Second, the bishops must certify that all pastors are historically orthodox.  It is essential that we remember that Methodism is a part of the great stream of historic Christian confession.  We resonate with Christians all over the world in our confession of the Apostles’ Creed and the Nicene Creed.  We have permitted far too much doctrinal latitude within the church.  Men and women pastors who, for example, can no longer affirm the deity of Christ, the bodily resurrection of Christ, the authority of Scripture, and so forth should not be permitted to continue as ordained clergy.   We shouldn’t forget that Church discipline is one of the three historic marks of the church.

Third, the Seminaries who train United Methodist clergy must reclaim biblical preaching.  We were once known for powerful, biblical preaching.  Today it is not uncommon to sit in a Methodist church and hear very weak sermons.  They are weak theologically, intellectually, biblically and homiletically.  They are often based on bland moralizing and a few cute stories, but not the kind of robust Christianity of the New Testament which is powerfully proclaimed, intellectually compelling, theologically sound and biblically rooted.  Having spent most of my life in theological education, I am convinced that students can be trained to preach and teach well.

Fourth, United Methodist churches across the nation must learn how to engage a post-Christian culture. The Millennial generation self identifies as approximately 7% Christian.  This is only 2% from being eligible to be classified as an unreached people-group.  This means that all churches in North America must regain their missional footing.  We are a people on a mission.  North America is the fastest growing mission field in the world.  This, of course, involves social action, healing, evangelism, apologetics, radical service and much, much more.   But, we can no longer assume that we are at the center of Western culture.  We are now on the margins prophetically helping this new generation imagine the even greater realities of the inbreaking kingdom.

Finally, we must be a people of prayer and repentance.  The true church is always characterized by prayer and a spirit of repentance.  We have not been faithful to God.  We need His grace in our midst.  I was in Costa Rica in December and had the privilege of preaching at a general conference of all the Methodist pastors, District Superintendents and the bishop (Bishop Palomo).  It was truly inspiring to see all these men and women on their faces before God weeping for the sins of their nation, asking God to have mercy on his church.  I witnessed Bishop Palomo moving from pastor to pastor, praying for them and anointing them for renewed ministry.  I felt like I was in the middle of a movement again – it was the 18th century all over again, but in Costa Rica.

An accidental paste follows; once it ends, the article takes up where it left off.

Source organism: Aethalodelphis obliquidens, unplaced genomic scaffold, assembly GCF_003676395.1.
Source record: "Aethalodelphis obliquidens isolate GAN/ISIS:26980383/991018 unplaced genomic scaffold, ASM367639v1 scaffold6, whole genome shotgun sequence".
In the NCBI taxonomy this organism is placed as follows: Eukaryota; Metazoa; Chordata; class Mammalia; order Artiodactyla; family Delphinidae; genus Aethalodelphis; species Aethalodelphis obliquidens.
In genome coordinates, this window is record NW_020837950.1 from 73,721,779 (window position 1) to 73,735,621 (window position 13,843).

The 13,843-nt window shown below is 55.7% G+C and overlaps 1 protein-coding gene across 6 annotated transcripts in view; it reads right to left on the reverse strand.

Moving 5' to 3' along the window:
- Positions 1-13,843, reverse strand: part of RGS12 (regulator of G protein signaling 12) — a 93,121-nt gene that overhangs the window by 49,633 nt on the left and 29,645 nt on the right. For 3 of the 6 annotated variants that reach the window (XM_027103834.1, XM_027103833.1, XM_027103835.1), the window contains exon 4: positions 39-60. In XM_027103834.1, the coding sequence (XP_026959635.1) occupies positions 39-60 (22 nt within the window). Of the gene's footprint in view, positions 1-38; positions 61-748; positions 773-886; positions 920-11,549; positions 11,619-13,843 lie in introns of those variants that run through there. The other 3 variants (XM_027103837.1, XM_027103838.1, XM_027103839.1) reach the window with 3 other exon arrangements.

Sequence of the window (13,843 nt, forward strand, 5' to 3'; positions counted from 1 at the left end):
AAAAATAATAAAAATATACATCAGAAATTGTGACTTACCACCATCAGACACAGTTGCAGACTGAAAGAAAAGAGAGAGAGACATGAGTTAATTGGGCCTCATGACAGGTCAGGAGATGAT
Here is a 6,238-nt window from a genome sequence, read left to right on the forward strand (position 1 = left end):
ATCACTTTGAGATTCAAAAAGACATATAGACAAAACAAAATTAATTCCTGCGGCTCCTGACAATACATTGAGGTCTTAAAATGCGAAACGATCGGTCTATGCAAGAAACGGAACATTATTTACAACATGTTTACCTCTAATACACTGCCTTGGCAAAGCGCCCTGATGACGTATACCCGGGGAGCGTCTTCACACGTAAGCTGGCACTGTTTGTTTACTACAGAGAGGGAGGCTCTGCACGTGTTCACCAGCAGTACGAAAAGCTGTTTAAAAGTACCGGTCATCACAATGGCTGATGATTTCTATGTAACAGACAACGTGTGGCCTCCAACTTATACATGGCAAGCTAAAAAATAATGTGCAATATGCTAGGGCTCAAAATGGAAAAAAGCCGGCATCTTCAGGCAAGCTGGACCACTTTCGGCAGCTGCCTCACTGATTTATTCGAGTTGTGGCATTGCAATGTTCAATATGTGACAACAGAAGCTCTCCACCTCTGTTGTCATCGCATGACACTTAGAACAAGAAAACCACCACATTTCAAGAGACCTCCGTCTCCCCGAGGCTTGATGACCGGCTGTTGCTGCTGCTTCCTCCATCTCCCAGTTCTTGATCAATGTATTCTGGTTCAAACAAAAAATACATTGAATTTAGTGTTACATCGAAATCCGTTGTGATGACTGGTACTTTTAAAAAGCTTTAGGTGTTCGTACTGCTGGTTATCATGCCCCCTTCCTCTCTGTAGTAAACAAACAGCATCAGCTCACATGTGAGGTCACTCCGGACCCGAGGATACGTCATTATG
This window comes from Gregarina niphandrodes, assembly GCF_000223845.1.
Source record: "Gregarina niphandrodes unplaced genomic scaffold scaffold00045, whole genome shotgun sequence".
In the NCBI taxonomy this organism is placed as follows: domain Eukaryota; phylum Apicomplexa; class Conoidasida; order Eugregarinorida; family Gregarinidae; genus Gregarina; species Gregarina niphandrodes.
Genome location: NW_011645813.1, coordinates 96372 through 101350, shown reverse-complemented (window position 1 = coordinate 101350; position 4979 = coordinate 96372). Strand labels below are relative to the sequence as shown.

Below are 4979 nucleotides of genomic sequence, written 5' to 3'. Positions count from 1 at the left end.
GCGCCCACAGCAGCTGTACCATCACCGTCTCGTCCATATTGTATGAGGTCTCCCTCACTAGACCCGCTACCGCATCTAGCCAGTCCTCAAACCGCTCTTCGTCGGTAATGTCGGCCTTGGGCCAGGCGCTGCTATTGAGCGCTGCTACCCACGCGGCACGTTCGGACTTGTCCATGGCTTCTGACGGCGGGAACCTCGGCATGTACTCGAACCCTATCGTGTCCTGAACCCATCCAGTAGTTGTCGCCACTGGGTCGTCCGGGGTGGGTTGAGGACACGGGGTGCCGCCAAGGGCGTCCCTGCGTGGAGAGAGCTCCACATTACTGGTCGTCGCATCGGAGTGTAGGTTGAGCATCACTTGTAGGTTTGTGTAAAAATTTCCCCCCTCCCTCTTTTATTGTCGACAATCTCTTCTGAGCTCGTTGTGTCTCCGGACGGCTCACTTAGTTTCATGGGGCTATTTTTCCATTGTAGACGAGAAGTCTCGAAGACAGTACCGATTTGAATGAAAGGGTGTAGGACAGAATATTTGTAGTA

Return to our roots, remember the gospel, re-engage the world and stay on our knees – that is the simplest advice for the delegates of the General Conference to remember as they engage in the “holy conferencing” in Tampa, Florida.  It may be a few more years before the wider church can hear this, but keep planting those seed!   Let’s prepare for renewal today.  I, for one, have not lost hope.  Let’s expect God to do, as He did in Ezekiel’s day, a great miracle by breathing His life into these dead bones again.

Jesus Christ is Risen! An Examination of Creeds and Confessions

As we celebrate Easter we are all reminded afresh about what lies at the heart of Christian faith; namely, that Jesus Christ bodily rose from the dead, triumphing over evil, sin and death.  St. Paul declares that if Jesus Christ is not risen we are still in our sins and our preaching is useless (I Cor. 15:12-20).  This is why it is so important that Christians regularly confess the historic creeds of the faith (Apostles’ Creed and Nicene Creed).  These creeds remind us of the heart of the Christian faith. I am amazed at the quiet disappearance of Creeds in many worship services today.

To see the value of a creed we must first understand the difference between a creed and a confession of faith.  A creed is a historic declaration of the faith which unites all Christians throughout the world and across the annals of time. It is, if I can use the word, an ecumenical statement, i.e. it is for the whole “house of faith.”  A confession of faith, on the other hand, may emphasize certain beliefs that a particular group of Christians want to emphasize but does not unite the whole house of faith.

Take, for example, the collections at the back of the United Methodist hymnal.  The UMC hymnal has nine “confessions” all under the general heading “Affirmations of Faith.”  What follows, more precisely, are the two creeds (Nicene and Apostles), four confessions of faith (United Church of Canada, Korean Methodist church, a Modern affirmation and the World Methodist Social Affirmation), and, finally, there are three affirmations from three passages of Scripture (from Romans 8, Colossians 1 and I Timothy).  It is rather unfortunate that no explanation is given as to the vital differences between these.

The United Church of Canada statement has a rather vague statement of the incarnation, is not explicitly Trinitarian, and totally omits the ascension of Jesus Christ.  The Korean Methodist church statement boldly confesses that Jesus Christ is the “redeemer and savior of the world” but curiously omits the crucifixion of Christ, the resurrection of Christ, and the ascension of Christ.  It would be hard to reconstruct the meta-narrative of the New Testament if one only had the Korean Methodist Church statement. The Modern Affirmation likewise omits the crucifixion, resurrection and the ascension of Christ.  The World Methodist Social Affirmation confuses the two uses of the word “confession.”  It begins as a “confession” meaning a declaration of faith, but then drifts into a “confession”  about how we have not lived up to the truth of the gospel through our sin, violation of human dignity, exploitation of people, etc.  It is, of course, a good thing to confess our sins publicly (see earlier blogs on this point), but a confession of faith is supposed to be about what He has done, not what we have not done.  The Scriptural affirmations are, of course, wonderful and should be used in public worship.  We need more Scripture read, not less.

Thus, my word of advice on this collection at the back of the United Methodist Hymnal is that United Methodist churches should politely avoid using any of the four confessions in public worship.  They are simply too weak theologically to sustain the faith of the church and they do not unite us with the church throughout the world and back in time. Instead, we should include as a normal component of worship a creed, Nicene or Apostles, or a Scriptural affirmation (Romans 8, Colossians 1, or 1Timothy).